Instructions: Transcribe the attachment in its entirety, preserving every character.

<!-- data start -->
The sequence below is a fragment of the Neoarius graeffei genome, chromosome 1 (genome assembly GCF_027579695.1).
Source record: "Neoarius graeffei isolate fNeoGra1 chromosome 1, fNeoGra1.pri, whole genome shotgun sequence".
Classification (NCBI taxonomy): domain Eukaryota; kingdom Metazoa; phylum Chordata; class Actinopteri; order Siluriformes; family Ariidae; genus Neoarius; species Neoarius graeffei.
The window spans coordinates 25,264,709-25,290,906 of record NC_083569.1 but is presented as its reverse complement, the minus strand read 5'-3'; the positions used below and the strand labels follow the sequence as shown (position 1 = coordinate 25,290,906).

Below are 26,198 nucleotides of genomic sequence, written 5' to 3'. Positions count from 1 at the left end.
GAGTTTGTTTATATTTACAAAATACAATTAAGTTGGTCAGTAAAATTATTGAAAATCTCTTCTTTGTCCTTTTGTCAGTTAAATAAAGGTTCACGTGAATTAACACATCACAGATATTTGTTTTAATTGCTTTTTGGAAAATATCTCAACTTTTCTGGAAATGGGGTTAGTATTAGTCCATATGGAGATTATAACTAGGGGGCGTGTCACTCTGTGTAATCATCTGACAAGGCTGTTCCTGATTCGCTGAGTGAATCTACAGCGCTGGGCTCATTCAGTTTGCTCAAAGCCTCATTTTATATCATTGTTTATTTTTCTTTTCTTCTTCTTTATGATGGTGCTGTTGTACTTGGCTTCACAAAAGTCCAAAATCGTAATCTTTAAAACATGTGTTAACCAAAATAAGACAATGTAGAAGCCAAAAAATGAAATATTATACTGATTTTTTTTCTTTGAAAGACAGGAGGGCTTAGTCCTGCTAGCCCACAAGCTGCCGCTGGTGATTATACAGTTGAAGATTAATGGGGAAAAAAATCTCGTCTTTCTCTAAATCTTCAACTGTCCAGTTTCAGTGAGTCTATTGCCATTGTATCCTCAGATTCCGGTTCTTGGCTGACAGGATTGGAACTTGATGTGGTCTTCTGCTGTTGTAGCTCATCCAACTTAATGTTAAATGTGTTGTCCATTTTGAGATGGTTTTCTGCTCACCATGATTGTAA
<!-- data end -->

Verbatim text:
The sequence below is a fragment of the Neoarius graeffei genome, chromosome 1 (genome assembly GCF_027579695.1).
Source record: "Neoarius graeffei isolate fNeoGra1 chromosome 1, fNeoGra1.pri, whole genome shotgun sequence".
Classification (NCBI taxonomy): domain Eukaryota; kingdom Metazoa; phylum Chordata; class Actinopteri; order Siluriformes; family Ariidae; genus Neoarius; species Neoarius graeffei.
The window spans coordinates 25,264,709-25,290,906 of record NC_083569.1 but is presented as its reverse complement, the minus strand read 5'-3'; the positions used below and the strand labels follow the sequence as shown (position 1 = coordinate 25,290,906).

Below are 26,198 nucleotides of genomic sequence, written 5' to 3'. Positions count from 1 at the left end.
GAGTTTGTTTATATTTACAAAATACAATTAAGTTGGTCAGTAAAATTATTGAAAATCTCTTCTTTGTCCTTTTGTCAGTTAAATAAAGGTTCACGTGAATTAACACATCACAGATATTTGTTTTAATTGCTTTTTGGAAAATATCTCAACTTTTCTGGAAATGGGGTTAGTATTAGTCCATATGGAGATTATAACTAGGGGGCGTGTCACTCTGTGTAATCATCTGACAAGGCTGTTCCTGATTCGCTGAGTGAATCTACAGCGCTGGGCTCATTCAGTTTGCTCAAAGCCTCATTTTATATCATTGTTTATTTTTCTTTTCTTCTTCTTTATGATGGTGCTGTTGTACTTGGCTTCACAAAAGTCCAAAATCGTAATCTTTAAAACATGTGTTAACCAAAATAAGACAATGTAGAAGCCAAAAAATGAAATATTATACTGATTTTTTTTCTTTGAAAGACAGGAGGGCTTAGTCCTGCTAGCCCACAAGCTGCCGCTGGTGATTATACAGTTGAAGATTAATGGGGAAAAAAATCTCGTCTTTCTCTAAATCTTCAACTGTCCAGTTTCAGTGAGTCTATTGCCATTGTATCCTCAGATTCCGGTTCTTGGCTGACAGGATTGGAACTTGATGTGGTCTTCTGCTGTTGTAGCTCATCCAACTTAATGTTAAATGTGTTGTCCATTTTGAGATGGTTTTCTGCTCACCATGATTGTAA